Poisoned by a colleague, I purchased a FiiO E18 today. There has been many great reviews online but very few mentioned how it actually works when connecting to an Android phone digitally. I’m going to share my experience on that with anyone who’s interested.

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So these are my gears. I have a ZenFone 5 from Asus running Android 4.3, a JVC HA-FX90, and a FiiO E18 Rev B. The phone works great but the audio quality is quite poor and the max volume is still a bit low. By moving the DAC and amplification work to an external device, I’m expecting a great improvement.

The E18 comes with 2x micro USB OTG cables. But none of them works. I tried both of them, connecting in either directions. I even tried it on a Sony Xperia Z. The stock cables simply don’t work.

[Update] The stock OTG cable works the next day. I have no idea why.

But if I connect an OTG cable (micro-B to standard A receptacle) to a straight cable (standard A to micro-B), it works. A quick way to tell if the cable works is to power on E18, put it into phone-in mode. The sun led should turn purple. If it’s red, then the cable is no good.

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When the connection is good, the left led turns purple.

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Before the stock OTG cable started to work again, this is what I used. It is a clumsy pack of gears. It doesn’t really matter what build quality is on the E18 or how sexy the brushed black metal chassis looks like when there is a chain of cables hanging around. My wife thought I’s picturing some explosive.

The next challenge is to install a player app which makes USB audio possible. ZenFone itself cannot stream audio data out to the FAC. It’s a standard feature on some Android phones and some say Android L is going to make this available system-wide. On such platform, you don’t need any special player. In fact, the walkman app on Xperia can do USB audio.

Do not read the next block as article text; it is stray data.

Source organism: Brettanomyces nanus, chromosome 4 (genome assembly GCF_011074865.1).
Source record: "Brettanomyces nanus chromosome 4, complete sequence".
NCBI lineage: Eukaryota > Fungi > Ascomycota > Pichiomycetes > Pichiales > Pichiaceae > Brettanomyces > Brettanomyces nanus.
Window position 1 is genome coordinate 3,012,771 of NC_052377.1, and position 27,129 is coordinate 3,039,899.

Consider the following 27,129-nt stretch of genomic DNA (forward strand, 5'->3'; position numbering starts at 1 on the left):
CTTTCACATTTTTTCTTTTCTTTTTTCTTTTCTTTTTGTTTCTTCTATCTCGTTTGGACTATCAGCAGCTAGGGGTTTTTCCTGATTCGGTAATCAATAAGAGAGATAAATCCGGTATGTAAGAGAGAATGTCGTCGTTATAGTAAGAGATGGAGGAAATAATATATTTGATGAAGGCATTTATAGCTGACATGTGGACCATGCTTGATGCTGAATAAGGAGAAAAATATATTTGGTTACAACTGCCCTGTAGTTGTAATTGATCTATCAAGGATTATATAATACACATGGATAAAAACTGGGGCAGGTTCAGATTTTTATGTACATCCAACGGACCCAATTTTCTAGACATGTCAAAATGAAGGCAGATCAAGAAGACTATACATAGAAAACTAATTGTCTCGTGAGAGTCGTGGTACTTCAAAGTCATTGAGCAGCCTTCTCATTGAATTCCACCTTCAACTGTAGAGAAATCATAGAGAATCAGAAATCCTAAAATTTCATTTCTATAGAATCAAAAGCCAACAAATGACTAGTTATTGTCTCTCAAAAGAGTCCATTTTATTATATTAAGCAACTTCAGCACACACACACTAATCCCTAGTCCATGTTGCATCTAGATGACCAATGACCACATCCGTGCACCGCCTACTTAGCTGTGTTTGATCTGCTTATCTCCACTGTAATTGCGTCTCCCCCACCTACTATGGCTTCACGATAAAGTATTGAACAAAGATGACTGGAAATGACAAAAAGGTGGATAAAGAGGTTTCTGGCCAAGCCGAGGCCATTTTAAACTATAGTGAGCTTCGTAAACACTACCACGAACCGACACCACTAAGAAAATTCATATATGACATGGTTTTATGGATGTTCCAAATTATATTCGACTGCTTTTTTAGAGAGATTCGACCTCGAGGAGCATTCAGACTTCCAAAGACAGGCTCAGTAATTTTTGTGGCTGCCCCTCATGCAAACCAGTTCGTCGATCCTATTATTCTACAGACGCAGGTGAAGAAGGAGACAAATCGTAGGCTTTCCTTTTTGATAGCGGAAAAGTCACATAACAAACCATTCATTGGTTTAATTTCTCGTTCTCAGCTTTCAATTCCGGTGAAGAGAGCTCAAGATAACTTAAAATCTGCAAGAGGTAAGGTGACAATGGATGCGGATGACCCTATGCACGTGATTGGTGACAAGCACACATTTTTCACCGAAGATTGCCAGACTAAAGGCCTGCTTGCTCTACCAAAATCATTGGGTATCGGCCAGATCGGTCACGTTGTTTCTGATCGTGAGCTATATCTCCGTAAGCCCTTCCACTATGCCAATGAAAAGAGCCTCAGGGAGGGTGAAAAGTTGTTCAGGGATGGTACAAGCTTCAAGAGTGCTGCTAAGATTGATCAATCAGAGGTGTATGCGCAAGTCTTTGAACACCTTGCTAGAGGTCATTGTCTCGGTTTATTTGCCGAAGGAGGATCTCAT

On ZenFone 5 however, I need to purchase USB Audio Player Pro from eXtream Software Development. I believe this app takes over the control of the USB port. This app plays mp3 and flac which is all that matters to me. Enable the hardware button option and I have no problem using the play / forward / rewind buttons.

Paired with my JVC IEM, the listening experience is greatly improved. Immediately, I feel the output power of an external amp. The JVC does require a juicy amp to produce its best. The sound stage is wide, instruments are well-positioned, giving an airy sound stage which is similar to listening to speakers.

The E18 is also heavy on bass. Even when bass level is set to low, it’s still producing punchy and deep bass. Switching to high is too much in my opinion but can be useful on headphones with less emphasis on bass. I like a good amount of bass.

The highs are a little on the harsh side.  This feature however is good for covering environmental noise – after all this mobile set is meant for use on a street or bus.

I also tried to pair it with a headphone (AKG K550). It does drive the headphone even when gain is set to low. I only need to turn the volume to around 5-6 (max is 9). ON my JVC, I set it to around 3-4.

One more thing, E18 is also a 3500mAh battery pack. It can be used to charge a phone. Unfortunately, the chained OTG cables I have made this feature unusable. Yes I switch it to CHG OUT mode already.

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Here is a picture of the working, stock OTG cable.

2 Thoughts to “FiiO E18”

  1. Hi xpk. Love the article!

    I have few questions though.
    Will the DAC drain the battery fast on the already-poor-battery-life Zenfone? What is your average listening time on full battery?

    Also what happens if u play 192khz 24 bit song? Does it play normally?

    Im torn apart between buying a dedicated DAP vs buying the e18 for my zenfone. Both price are within my budget.

    1. xpk xpk

      Thank you and sorry for the late reply. I won’t drain your phone’s battery. E18 has its own internal battery.

      I roughly remember playing 24/192 files without issues. I rarely play those because there are only a handful of such files that are not remastered from lower-resolution sources.

      I went for a DX90 DAP eventually for a few reasons. The SQ is just better in all possible ways. DX90 plays DSD if you’re interested in hires audio. There are some free DSD recordings if you look for it. The dynamics are unheard of – in a very positive way. Many of the CD productions flattens the music and it had to go through rounds of conversion. DSD eliminates all that. Of course not the remastered ones.

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